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The politics behind slow economic reforms

By A K Bhattacharya
Last updated on: April 07, 2010 11:53 IST
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If India has to exploit its latent potential and attain the targeted growth rate of 9-10 per cent annually in the coming decade, reforms of economic policies and administrative systems are critical imperatives, A K Bhattacharya.

Popular anguish over the slow pace of economic reforms has grown more intense in the last few weeks even as Congress President Sonia Gandhi takes charge as the head of the National Advisory Council and Prime Minister Manmohan Singh's grip on the policy-making apparatus of the United Progressive Alliance (UPA) government appears to get weaker.

The developments are inter-connected and you are likely to miss the larger point if you see them in isolation.

With the UPA government virtually hobbled by its inability to get legislative changes passed by both houses of Parliament (it does not have enough numbers to get a Bill passed if the BJP and the Left combine to oppose it!), Manmohan Singh's dream of getting the nuclear liability Bill cleared is shattered.

Even several other reform Bills can be cleared only if the Left and the BJP agree to support them. In the current political milieu, that seems unlikely and the UPA government is preparing for a period of legislative holiday at least until the next Budget session of Parliament begins.

Make no mistake that the slow pace of economic reforms and the numerous hurdles in the way of clearing several crucial legislative Bills will be harmful for the Indian economy.

If India has to exploit its latent potential and attain the targeted growth rate of 9-10 per cent annually in the coming decade, reforms of economic policies and administrative systems are critical imperatives. Without these changes, India's demographic dividend may well turn out to be a demographic disaster.

Significantly, however, those who regret the slow pace of reforms are also worrying about the emergence of the politics of entitlement under different Central government schemes.

In her first stint as the chairperson of the National Advisory Council, Sonia Gandhi made sure that the UPA government introduced the National Rural Employment Guarantee Scheme. That was essentially a cash transfer scheme to increase the entitlement of the rural poor.

As Ms Gandhi takes charge of the Council once again, the pressure is set to rise on the Manmohan Singh government to provide more funds for similar entitlements for the poor under different schemes.

The right to food and the right to education are only the first two such new pieces of legislation that are now being talked about. Many more such schemes are likely to be added to this list in the months to come.

The government needs resources to finance such schemes. If economic growth does not pick up, the government's revenue inflow too will suffer. One way to expedite growth is to speed up economic reforms. If reforms have hit a roadblock, from where will the government get the funds to finance these cash-transfer or entitlement schemes?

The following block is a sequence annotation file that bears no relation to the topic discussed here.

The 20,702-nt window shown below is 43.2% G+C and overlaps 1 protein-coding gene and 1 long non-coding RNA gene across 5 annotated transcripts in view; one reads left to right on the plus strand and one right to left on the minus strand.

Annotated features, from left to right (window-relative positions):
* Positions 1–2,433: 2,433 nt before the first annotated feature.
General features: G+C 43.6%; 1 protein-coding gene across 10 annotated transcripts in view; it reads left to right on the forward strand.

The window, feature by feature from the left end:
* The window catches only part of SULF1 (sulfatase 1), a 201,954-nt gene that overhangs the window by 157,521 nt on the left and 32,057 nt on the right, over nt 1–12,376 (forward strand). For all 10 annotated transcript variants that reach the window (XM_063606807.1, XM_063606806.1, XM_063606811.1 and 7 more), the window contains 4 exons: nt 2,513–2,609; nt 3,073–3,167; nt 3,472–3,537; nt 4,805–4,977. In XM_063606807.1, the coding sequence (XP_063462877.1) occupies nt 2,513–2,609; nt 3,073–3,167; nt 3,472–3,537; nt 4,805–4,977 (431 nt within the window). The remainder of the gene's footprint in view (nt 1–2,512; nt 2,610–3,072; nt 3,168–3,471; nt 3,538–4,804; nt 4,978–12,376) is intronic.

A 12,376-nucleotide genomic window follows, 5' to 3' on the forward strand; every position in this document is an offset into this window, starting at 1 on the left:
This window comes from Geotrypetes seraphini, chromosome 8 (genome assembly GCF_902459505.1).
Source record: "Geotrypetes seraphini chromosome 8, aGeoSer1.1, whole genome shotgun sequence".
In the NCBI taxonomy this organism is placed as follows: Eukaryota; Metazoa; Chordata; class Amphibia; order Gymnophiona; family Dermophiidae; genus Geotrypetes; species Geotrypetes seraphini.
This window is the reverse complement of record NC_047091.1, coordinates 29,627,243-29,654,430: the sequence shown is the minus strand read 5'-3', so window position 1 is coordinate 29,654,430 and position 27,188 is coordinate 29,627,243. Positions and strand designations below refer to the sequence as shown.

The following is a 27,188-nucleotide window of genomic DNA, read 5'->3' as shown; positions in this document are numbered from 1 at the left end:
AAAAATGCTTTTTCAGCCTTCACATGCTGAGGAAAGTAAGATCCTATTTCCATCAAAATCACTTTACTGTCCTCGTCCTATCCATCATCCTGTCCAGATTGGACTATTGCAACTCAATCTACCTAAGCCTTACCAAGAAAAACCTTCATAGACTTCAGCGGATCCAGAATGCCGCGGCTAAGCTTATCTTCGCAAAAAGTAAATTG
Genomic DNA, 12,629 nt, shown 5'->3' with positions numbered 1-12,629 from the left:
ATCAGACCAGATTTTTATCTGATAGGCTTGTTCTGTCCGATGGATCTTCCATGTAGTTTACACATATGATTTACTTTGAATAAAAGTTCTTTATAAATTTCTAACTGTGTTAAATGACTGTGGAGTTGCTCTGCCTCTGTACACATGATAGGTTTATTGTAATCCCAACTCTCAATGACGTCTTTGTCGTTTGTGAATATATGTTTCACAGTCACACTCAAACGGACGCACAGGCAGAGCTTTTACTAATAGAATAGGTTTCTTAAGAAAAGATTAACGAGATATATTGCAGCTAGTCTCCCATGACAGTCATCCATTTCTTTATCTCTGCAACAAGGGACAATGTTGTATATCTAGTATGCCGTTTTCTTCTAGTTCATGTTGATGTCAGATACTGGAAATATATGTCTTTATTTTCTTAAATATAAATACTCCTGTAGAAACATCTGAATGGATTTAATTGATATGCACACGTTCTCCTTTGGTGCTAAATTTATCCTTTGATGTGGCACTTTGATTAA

It is important to diagnose this problem and place it in the right context. Reforms in this country have so far taken place only in relatively easy areas. Opening up external trade, industrial policy relaxations and limited financial sector reforms were all initiatives that directly benefitted trade and industry.

The assumption was that such reforms would lead to growth and its benefits would trickle down to the common man.

However, there is no denying that such trickle-down benefits of growth do take a long time to reach the common man or the aam aadmi which is UPA's primary constituency.

In a democracy, the long wait for reforms to benefit the aam aadmi can often result in the mobilisation of powerful forces against the logic of reforms per se. India is not China. Reforms in this country can continue unhampered only if their potential beneficiaries and stakeholders grow in number.

It is, therefore, important for the UPA government to introduce reforms in a manner in which its aam aadmi constituency also benefits. While that can be a long-term goal and it will take several years before the benefits of reforms can reach the common man, introducing entitlement schemes for the underprivileged people in the short term can prevent any substantial build-up against the very process of reforms.

In a way, entitlement schemes or cash-transfer programmes can become an important ally for a government that is serious about implementing reforms across different sectors.

So, while the anguish over slowing down reforms is justifiable, there is no need to complain about the emergence of entitlement schemes. Indeed, the time has come for all reformers in the government to embrace these entitlement schemes and introduce checks by which only the truly underprivileged people get such benefits.

The introduction of a unique identity scheme for all residents and enforcement of economic criteria for entitlement to cash-transfer schemes should be the right steps in this direction.

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A K Bhattacharya
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